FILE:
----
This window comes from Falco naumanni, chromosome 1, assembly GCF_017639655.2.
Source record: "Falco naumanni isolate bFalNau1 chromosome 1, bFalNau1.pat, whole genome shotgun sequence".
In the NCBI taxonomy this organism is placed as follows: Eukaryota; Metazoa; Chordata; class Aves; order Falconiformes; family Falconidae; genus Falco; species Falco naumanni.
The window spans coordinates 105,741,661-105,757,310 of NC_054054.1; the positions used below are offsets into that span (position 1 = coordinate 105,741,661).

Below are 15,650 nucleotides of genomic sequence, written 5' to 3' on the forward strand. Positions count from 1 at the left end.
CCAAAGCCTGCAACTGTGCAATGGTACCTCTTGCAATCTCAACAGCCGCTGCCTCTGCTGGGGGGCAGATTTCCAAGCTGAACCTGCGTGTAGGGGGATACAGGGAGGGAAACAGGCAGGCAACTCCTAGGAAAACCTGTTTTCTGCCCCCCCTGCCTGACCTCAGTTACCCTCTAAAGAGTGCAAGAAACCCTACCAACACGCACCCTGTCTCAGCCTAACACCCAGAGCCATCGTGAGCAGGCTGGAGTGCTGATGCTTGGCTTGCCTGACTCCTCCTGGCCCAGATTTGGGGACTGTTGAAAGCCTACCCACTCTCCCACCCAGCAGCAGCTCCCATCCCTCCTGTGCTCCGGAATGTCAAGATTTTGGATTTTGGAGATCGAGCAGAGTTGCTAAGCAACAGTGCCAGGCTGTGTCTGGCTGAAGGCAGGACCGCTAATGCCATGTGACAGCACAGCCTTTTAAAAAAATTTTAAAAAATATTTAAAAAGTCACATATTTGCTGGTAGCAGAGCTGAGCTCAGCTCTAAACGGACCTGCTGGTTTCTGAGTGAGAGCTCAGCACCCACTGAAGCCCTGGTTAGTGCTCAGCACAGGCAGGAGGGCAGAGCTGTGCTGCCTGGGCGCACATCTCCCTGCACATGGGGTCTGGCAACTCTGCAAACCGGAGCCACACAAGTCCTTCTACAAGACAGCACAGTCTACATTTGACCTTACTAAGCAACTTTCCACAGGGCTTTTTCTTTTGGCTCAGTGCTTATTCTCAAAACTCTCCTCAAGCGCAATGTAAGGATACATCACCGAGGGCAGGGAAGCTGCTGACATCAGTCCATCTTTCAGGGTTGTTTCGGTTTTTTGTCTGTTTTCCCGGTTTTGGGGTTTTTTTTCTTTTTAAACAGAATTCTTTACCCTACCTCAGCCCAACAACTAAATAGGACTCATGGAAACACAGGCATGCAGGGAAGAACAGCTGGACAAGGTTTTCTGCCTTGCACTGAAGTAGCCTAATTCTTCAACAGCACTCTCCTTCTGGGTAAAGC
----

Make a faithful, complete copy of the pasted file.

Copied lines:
This window comes from Falco naumanni, chromosome 1, assembly GCF_017639655.2.
Source record: "Falco naumanni isolate bFalNau1 chromosome 1, bFalNau1.pat, whole genome shotgun sequence".
In the NCBI taxonomy this organism is placed as follows: Eukaryota; Metazoa; Chordata; class Aves; order Falconiformes; family Falconidae; genus Falco; species Falco naumanni.
The window spans coordinates 105,741,661-105,757,310 of NC_054054.1; the positions used below are offsets into that span (position 1 = coordinate 105,741,661).

Below are 15,650 nucleotides of genomic sequence, written 5' to 3' on the forward strand. Positions count from 1 at the left end.
CCAAAGCCTGCAACTGTGCAATGGTACCTCTTGCAATCTCAACAGCCGCTGCCTCTGCTGGGGGGCAGATTTCCAAGCTGAACCTGCGTGTAGGGGGATACAGGGAGGGAAACAGGCAGGCAACTCCTAGGAAAACCTGTTTTCTGCCCCCCCTGCCTGACCTCAGTTACCCTCTAAAGAGTGCAAGAAACCCTACCAACACGCACCCTGTCTCAGCCTAACACCCAGAGCCATCGTGAGCAGGCTGGAGTGCTGATGCTTGGCTTGCCTGACTCCTCCTGGCCCAGATTTGGGGACTGTTGAAAGCCTACCCACTCTCCCACCCAGCAGCAGCTCCCATCCCTCCTGTGCTCCGGAATGTCAAGATTTTGGATTTTGGAGATCGAGCAGAGTTGCTAAGCAACAGTGCCAGGCTGTGTCTGGCTGAAGGCAGGACCGCTAATGCCATGTGACAGCACAGCCTTTTAAAAAAATTTTAAAAAATATTTAAAAAGTCACATATTTGCTGGTAGCAGAGCTGAGCTCAGCTCTAAACGGACCTGCTGGTTTCTGAGTGAGAGCTCAGCACCCACTGAAGCCCTGGTTAGTGCTCAGCACAGGCAGGAGGGCAGAGCTGTGCTGCCTGGGCGCACATCTCCCTGCACATGGGGTCTGGCAACTCTGCAAACCGGAGCCACACAAGTCCTTCTACAAGACAGCACAGTCTACATTTGACCTTACTAAGCAACTTTCCACAGGGCTTTTTCTTTTGGCTCAGTGCTTATTCTCAAAACTCTCCTCAAGCGCAATGTAAGGATACATCACCGAGGGCAGGGAAGCTGCTGACATCAGTCCATCTTTCAGGGTTGTTTCGGTTTTTTGTCTGTTTTCCCGGTTTTGGGGTTTTTTTTCTTTTTAAACAGAATTCTTTACCCTACCTCAGCCCAACAACTAAATAGGACTCATGGAAACACAGGCATGCAGGGAAGAACAGCTGGACAAGGTTTTCTGCCTTGCACTGAAGTAGCCTAATTCTTCAACAGCACTCTCCTTCTGGGTAAAGC